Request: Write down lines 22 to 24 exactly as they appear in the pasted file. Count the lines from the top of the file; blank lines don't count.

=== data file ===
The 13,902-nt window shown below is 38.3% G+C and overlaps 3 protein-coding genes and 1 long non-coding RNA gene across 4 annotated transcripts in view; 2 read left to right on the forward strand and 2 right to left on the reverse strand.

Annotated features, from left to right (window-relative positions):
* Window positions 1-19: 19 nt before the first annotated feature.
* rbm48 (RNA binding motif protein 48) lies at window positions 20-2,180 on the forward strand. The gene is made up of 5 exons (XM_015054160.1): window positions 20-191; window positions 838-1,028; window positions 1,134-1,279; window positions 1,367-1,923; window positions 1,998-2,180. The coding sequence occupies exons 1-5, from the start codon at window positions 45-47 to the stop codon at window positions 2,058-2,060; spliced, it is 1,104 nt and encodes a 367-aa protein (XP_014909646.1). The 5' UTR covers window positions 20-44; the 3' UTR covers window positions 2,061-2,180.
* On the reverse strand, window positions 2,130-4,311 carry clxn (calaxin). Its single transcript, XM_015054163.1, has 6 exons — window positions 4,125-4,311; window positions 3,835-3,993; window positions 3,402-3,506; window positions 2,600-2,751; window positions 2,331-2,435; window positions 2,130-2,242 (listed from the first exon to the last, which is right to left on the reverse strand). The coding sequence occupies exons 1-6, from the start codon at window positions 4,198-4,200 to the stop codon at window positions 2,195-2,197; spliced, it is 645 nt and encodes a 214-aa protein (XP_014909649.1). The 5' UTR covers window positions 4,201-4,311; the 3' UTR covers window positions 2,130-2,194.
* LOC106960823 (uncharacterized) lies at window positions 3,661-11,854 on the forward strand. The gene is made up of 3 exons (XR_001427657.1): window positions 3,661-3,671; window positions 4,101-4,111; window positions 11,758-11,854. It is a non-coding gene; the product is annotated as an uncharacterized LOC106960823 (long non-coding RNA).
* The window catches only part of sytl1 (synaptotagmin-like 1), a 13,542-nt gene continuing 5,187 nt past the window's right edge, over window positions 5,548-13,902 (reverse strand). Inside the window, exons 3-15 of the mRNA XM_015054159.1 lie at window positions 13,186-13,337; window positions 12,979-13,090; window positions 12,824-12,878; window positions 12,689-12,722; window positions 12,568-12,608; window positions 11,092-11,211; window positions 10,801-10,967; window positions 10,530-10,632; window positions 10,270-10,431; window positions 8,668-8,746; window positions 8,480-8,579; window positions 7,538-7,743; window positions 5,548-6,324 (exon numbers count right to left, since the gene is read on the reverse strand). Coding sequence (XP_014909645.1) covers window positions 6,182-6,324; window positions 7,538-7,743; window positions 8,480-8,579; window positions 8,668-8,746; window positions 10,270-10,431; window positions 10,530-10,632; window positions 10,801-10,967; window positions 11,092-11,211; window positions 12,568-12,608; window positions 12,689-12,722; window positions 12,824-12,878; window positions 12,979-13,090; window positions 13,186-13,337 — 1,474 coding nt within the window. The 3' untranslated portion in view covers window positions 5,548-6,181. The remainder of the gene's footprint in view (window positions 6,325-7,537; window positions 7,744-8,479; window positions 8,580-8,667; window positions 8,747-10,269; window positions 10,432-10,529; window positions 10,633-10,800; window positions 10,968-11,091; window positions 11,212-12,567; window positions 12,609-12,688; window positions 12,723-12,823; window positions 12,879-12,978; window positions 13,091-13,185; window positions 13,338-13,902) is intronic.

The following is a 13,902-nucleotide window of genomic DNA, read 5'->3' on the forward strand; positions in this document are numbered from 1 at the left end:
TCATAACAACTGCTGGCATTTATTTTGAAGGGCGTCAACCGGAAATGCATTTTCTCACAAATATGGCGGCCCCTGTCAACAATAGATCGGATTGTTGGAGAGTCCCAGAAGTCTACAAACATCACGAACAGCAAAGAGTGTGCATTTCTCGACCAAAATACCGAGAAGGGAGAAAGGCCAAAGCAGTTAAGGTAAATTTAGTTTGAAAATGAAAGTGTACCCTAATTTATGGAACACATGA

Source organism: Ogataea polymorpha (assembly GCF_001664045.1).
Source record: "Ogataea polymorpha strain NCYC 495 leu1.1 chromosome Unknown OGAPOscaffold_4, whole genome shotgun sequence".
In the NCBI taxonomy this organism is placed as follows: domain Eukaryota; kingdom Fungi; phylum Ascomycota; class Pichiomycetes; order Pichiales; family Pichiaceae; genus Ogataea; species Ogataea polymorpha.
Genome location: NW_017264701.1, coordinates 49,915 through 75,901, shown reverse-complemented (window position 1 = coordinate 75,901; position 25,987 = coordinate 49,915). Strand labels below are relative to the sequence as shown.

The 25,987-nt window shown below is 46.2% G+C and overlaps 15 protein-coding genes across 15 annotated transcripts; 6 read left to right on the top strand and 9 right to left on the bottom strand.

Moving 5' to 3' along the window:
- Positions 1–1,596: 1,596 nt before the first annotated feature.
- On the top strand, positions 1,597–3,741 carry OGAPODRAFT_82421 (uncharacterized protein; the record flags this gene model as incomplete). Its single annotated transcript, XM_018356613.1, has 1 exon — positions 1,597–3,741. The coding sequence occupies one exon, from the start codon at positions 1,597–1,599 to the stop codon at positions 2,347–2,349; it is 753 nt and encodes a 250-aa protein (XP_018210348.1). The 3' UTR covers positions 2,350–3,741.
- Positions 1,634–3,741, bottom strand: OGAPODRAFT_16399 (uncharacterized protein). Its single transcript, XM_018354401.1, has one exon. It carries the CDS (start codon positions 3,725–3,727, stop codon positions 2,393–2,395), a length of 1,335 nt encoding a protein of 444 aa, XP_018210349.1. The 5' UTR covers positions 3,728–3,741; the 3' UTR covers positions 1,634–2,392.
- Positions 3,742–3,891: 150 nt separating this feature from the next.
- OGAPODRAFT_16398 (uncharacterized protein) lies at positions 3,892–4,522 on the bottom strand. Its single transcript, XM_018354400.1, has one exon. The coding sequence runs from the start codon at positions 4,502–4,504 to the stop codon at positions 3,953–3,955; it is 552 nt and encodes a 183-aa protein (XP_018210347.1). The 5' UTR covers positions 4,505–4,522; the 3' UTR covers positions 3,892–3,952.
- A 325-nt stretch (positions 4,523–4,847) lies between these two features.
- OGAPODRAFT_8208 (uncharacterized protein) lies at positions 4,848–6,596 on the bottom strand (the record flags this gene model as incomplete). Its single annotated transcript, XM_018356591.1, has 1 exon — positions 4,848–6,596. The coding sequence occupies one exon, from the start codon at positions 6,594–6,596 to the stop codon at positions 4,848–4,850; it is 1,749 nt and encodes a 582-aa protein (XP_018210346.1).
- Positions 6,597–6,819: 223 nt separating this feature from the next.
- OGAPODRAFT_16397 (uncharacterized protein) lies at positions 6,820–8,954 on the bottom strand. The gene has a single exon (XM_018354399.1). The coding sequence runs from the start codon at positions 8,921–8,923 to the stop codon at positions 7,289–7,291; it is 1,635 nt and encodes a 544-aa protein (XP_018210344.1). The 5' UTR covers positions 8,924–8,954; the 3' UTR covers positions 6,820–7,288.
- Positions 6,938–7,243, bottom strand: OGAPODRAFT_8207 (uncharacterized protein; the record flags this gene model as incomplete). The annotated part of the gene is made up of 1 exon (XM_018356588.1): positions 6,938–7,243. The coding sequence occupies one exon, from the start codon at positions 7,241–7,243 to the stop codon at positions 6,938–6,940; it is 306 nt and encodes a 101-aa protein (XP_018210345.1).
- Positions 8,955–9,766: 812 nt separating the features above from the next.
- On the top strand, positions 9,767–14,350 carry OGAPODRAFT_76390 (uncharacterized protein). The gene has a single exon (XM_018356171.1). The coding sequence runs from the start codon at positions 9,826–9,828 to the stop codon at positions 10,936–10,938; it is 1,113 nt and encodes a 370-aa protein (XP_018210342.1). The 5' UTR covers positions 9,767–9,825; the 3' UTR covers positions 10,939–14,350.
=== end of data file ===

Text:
- OGAPODRAFT_8208 (uncharacterized protein) lies at positions 4,848–6,596 on the bottom strand (the record flags this gene model as incomplete). Its single annotated transcript, XM_018356591.1, has 1 exon — positions 4,848–6,596. The coding sequence occupies one exon, from the start codon at positions 6,594–6,596 to the stop codon at positions 4,848–4,850; it is 1,749 nt and encodes a 582-aa protein (XP_018210346.1).
- Positions 6,597–6,819: 223 nt separating this feature from the next.
- OGAPODRAFT_16397 (uncharacterized protein) lies at positions 6,820–8,954 on the bottom strand. The gene has a single exon (XM_018354399.1). The coding sequence runs from the start codon at positions 8,921–8,923 to the stop codon at positions 7,289–7,291; it is 1,635 nt and encodes a 544-aa protein (XP_018210344.1). The 5' UTR covers positions 8,924–8,954; the 3' UTR covers positions 6,820–7,288.